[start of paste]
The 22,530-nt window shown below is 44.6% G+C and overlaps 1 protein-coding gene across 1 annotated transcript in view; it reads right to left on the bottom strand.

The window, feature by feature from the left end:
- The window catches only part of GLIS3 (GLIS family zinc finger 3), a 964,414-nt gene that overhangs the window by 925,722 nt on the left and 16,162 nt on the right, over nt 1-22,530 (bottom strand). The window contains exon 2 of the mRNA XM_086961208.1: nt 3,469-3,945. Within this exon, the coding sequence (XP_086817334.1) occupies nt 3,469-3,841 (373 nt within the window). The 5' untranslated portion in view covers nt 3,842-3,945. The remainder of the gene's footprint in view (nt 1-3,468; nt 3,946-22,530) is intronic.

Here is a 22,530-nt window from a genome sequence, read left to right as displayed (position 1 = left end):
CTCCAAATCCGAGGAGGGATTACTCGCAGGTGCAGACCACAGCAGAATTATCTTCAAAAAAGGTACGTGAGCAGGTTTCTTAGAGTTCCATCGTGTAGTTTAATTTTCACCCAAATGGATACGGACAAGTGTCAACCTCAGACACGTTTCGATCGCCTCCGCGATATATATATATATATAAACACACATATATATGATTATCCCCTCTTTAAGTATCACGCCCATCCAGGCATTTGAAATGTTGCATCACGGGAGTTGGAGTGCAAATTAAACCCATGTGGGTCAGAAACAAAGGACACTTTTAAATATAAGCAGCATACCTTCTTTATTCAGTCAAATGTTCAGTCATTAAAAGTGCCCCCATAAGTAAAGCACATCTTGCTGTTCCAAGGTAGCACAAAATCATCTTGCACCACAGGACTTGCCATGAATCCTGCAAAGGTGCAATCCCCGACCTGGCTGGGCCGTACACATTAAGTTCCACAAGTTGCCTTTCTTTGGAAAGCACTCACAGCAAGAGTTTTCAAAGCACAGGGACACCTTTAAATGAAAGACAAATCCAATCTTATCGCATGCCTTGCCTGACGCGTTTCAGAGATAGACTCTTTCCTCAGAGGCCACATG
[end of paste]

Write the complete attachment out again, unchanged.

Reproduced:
The 22,530-nt window shown below is 44.6% G+C and overlaps 1 protein-coding gene across 1 annotated transcript in view; it reads right to left on the bottom strand.

The window, feature by feature from the left end:
- The window catches only part of GLIS3 (GLIS family zinc finger 3), a 964,414-nt gene that overhangs the window by 925,722 nt on the left and 16,162 nt on the right, over nt 1-22,530 (bottom strand). The window contains exon 2 of the mRNA XM_086961208.1: nt 3,469-3,945. Within this exon, the coding sequence (XP_086817334.1) occupies nt 3,469-3,841 (373 nt within the window). The 5' untranslated portion in view covers nt 3,842-3,945. The remainder of the gene's footprint in view (nt 1-3,468; nt 3,946-22,530) is intronic.

Here is a 22,530-nt window from a genome sequence, read left to right as displayed (position 1 = left end):
CTCCAAATCCGAGGAGGGATTACTCGCAGGTGCAGACCACAGCAGAATTATCTTCAAAAAAGGTACGTGAGCAGGTTTCTTAGAGTTCCATCGTGTAGTTTAATTTTCACCCAAATGGATACGGACAAGTGTCAACCTCAGACACGTTTCGATCGCCTCCGCGATATATATATATATATAAACACACATATATATGATTATCCCCTCTTTAAGTATCACGCCCATCCAGGCATTTGAAATGTTGCATCACGGGAGTTGGAGTGCAAATTAAACCCATGTGGGTCAGAAACAAAGGACACTTTTAAATATAAGCAGCATACCTTCTTTATTCAGTCAAATGTTCAGTCATTAAAAGTGCCCCCATAAGTAAAGCACATCTTGCTGTTCCAAGGTAGCACAAAATCATCTTGCACCACAGGACTTGCCATGAATCCTGCAAAGGTGCAATCCCCGACCTGGCTGGGCCGTACACATTAAGTTCCACAAGTTGCCTTTCTTTGGAAAGCACTCACAGCAAGAGTTTTCAAAGCACAGGGACACCTTTAAATGAAAGACAAATCCAATCTTATCGCATGCCTTGCCTGACGCGTTTCAGAGATAGACTCTTTCCTCAGAGGCCACATG